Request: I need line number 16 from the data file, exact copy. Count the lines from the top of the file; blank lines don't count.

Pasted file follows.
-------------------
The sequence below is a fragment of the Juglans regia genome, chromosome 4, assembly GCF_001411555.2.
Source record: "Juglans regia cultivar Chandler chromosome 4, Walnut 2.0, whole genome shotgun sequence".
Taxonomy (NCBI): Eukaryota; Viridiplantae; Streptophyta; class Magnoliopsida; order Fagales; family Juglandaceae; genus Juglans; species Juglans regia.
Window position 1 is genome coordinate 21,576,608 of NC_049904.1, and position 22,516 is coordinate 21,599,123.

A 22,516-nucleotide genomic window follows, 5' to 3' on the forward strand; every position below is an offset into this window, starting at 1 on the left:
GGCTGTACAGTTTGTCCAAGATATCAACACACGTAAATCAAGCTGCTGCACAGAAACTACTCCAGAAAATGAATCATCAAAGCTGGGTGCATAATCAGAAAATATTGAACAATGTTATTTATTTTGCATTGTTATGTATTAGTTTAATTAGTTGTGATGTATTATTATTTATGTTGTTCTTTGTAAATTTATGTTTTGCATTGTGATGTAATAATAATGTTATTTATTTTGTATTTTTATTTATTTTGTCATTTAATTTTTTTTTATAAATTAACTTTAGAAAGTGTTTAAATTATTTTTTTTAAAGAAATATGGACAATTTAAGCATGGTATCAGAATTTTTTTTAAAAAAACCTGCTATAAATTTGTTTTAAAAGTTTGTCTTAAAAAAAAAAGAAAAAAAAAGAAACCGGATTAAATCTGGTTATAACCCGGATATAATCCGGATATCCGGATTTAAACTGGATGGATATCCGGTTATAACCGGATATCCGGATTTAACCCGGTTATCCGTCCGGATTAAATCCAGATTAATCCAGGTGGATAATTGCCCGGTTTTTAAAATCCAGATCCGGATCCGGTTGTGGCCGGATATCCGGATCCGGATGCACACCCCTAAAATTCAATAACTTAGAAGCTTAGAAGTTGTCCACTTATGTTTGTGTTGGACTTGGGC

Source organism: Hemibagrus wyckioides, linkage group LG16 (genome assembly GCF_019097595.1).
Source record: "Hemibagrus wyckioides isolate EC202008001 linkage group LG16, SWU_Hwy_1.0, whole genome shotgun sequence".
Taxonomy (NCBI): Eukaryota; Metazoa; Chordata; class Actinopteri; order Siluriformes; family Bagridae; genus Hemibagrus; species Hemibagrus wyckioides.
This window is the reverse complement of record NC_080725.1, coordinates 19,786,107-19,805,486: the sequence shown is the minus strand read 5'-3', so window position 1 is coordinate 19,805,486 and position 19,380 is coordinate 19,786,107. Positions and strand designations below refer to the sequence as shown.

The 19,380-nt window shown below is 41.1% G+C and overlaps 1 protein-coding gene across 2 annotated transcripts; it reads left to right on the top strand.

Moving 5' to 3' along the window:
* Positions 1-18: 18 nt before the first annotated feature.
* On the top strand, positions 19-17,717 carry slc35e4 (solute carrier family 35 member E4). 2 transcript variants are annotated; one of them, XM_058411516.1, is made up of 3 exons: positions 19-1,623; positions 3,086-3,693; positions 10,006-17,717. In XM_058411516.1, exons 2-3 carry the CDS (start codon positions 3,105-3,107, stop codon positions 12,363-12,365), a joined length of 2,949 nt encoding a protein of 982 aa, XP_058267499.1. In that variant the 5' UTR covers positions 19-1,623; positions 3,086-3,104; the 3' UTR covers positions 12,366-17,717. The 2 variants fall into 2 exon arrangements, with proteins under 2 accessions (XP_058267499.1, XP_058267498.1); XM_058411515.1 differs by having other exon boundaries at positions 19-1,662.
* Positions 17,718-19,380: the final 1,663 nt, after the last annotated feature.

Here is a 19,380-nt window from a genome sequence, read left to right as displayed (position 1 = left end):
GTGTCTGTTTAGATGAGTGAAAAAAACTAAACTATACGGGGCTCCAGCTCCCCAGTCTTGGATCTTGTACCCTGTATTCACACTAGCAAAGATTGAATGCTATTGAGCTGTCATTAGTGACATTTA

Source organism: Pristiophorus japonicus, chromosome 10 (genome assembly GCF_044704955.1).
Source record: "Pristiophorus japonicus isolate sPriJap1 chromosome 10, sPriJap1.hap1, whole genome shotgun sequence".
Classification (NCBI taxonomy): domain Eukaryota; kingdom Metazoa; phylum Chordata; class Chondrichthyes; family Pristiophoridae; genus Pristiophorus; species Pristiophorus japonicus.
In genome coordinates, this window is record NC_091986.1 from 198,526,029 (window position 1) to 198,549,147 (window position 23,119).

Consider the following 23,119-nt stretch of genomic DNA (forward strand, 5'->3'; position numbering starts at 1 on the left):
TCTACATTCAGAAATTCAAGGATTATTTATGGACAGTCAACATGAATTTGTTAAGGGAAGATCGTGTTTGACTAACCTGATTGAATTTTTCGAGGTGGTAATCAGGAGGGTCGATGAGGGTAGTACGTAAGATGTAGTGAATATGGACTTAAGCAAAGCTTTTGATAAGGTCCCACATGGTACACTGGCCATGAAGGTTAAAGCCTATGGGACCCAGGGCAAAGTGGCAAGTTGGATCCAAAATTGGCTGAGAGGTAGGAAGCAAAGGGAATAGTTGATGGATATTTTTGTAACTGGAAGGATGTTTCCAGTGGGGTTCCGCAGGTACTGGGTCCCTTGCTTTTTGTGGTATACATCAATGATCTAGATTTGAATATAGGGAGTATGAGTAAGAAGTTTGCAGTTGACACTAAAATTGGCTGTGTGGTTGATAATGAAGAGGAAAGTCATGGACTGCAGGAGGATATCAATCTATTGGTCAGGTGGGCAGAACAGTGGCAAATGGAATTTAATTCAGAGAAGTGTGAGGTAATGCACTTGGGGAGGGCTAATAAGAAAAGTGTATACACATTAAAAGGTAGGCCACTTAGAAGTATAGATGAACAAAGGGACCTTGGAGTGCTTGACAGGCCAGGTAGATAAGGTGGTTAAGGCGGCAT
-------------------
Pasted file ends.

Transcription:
Here is a 19,380-nt window from a genome sequence, read left to right as displayed (position 1 = left end):